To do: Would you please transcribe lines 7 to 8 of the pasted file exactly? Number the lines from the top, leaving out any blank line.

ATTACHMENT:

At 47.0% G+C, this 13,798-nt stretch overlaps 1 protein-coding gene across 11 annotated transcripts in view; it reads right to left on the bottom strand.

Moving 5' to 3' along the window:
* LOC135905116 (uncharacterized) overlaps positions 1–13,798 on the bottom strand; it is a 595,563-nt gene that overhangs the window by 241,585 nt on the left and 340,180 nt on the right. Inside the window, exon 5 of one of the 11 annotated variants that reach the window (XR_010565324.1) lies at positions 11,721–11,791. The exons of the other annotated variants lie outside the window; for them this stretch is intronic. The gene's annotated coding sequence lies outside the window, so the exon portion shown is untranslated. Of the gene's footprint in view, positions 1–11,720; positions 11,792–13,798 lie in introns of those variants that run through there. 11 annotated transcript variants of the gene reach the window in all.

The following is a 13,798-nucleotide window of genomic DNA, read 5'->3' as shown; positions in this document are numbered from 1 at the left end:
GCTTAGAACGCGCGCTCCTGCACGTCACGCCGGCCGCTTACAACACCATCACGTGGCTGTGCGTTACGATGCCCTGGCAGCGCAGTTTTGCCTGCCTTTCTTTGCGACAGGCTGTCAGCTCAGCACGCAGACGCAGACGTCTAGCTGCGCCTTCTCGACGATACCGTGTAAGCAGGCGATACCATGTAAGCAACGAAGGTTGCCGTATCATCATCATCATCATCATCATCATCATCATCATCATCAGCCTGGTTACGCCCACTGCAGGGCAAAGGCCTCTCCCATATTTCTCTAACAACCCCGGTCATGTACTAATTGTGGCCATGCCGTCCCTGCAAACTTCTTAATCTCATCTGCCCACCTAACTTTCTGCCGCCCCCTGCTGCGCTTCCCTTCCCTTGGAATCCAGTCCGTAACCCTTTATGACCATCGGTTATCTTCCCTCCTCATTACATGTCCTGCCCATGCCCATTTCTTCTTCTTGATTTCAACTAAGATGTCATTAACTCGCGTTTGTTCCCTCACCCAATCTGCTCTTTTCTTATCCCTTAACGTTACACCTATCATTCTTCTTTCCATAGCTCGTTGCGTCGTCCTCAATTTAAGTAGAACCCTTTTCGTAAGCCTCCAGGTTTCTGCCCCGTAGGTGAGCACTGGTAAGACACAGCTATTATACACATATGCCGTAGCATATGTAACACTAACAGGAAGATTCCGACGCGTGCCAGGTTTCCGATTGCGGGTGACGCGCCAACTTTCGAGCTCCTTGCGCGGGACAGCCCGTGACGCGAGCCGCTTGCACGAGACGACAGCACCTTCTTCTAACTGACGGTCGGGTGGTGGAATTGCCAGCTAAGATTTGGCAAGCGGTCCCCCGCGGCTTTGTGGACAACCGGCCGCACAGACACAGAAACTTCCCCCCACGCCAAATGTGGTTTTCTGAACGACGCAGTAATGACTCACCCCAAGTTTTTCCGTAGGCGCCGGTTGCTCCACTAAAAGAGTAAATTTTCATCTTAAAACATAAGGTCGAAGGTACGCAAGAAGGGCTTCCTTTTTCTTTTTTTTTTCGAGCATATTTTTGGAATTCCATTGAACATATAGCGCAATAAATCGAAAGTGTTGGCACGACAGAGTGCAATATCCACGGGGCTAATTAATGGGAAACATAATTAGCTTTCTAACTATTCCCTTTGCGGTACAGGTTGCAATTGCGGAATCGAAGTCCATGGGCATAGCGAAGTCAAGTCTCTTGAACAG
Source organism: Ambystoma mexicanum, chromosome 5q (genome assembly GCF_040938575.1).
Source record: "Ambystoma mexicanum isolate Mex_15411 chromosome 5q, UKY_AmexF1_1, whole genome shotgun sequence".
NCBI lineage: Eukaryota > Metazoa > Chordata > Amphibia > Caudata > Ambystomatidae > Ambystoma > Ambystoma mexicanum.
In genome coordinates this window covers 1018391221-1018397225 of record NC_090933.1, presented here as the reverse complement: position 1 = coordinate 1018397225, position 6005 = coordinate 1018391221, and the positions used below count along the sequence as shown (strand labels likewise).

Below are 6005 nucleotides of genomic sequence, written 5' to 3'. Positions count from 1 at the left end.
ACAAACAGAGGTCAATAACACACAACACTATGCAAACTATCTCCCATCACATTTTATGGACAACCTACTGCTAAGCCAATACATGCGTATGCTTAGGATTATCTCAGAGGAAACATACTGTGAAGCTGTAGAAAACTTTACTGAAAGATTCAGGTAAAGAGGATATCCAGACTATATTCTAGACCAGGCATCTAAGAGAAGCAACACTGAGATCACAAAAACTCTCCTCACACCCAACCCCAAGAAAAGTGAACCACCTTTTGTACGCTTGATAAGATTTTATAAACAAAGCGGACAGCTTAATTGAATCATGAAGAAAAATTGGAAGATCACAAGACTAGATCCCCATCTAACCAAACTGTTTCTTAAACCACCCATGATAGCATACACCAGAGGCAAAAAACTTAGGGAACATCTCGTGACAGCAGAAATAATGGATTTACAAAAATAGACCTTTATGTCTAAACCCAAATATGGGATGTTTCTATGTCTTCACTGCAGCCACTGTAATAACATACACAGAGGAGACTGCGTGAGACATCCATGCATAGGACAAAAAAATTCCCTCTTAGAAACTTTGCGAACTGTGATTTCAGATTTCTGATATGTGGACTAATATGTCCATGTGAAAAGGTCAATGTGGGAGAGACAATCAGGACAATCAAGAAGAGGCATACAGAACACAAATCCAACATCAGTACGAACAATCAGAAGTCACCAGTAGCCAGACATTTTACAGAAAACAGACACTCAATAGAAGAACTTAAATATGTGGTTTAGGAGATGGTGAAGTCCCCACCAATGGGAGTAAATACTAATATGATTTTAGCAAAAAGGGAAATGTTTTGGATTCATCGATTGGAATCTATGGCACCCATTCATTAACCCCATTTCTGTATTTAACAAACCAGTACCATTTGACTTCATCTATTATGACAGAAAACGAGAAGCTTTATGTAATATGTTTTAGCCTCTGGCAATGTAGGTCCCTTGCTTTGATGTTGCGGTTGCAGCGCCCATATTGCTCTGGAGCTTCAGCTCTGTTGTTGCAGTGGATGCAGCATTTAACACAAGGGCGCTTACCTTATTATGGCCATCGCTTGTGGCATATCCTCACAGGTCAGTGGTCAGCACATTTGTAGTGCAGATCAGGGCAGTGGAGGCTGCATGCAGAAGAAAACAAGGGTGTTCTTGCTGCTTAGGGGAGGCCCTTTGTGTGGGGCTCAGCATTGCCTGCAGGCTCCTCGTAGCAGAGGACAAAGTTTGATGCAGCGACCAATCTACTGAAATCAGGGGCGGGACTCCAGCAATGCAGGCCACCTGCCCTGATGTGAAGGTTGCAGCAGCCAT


Source record: "Ambystoma mexicanum isolate Mex_15411 chromosome 5q, UKY_AmexF1_1, whole genome shotgun sequence".
NCBI lineage: Eukaryota > Metazoa > Chordata > Amphibia > Caudata > Ambystomatidae > Ambystoma > Ambystoma mexicanum.